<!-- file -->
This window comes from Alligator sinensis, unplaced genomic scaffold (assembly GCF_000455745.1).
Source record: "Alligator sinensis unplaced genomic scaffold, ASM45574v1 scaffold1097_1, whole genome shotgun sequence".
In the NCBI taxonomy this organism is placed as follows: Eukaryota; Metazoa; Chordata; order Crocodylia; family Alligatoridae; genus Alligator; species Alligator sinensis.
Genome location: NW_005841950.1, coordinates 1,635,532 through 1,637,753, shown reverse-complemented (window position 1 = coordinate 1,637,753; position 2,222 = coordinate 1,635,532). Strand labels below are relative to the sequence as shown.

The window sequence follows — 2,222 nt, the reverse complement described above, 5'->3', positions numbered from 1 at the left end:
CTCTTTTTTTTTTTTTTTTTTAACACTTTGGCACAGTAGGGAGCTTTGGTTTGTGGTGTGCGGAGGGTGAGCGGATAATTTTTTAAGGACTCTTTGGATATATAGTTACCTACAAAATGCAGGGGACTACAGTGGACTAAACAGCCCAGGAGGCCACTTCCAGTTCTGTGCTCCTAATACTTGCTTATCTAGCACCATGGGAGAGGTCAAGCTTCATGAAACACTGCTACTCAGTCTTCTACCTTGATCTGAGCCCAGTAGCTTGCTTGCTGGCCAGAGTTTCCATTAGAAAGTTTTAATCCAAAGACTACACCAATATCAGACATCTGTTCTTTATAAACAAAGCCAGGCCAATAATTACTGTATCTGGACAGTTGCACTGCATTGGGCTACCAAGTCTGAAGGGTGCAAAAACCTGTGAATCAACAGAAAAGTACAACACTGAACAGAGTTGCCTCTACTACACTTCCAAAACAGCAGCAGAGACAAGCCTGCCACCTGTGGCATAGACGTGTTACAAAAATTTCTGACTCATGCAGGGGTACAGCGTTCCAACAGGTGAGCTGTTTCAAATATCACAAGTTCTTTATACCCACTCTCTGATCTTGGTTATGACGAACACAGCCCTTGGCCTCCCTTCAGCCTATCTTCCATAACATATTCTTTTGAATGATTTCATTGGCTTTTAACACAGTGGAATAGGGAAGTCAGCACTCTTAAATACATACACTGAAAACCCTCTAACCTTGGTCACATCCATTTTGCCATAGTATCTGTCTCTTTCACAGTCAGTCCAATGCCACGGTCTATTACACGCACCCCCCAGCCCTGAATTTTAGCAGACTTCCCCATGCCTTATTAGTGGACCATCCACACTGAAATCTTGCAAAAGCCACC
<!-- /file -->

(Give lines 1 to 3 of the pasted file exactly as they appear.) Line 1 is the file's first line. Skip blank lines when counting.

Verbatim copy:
This window comes from Alligator sinensis, unplaced genomic scaffold (assembly GCF_000455745.1).
Source record: "Alligator sinensis unplaced genomic scaffold, ASM45574v1 scaffold1097_1, whole genome shotgun sequence".
In the NCBI taxonomy this organism is placed as follows: Eukaryota; Metazoa; Chordata; order Crocodylia; family Alligatoridae; genus Alligator; species Alligator sinensis.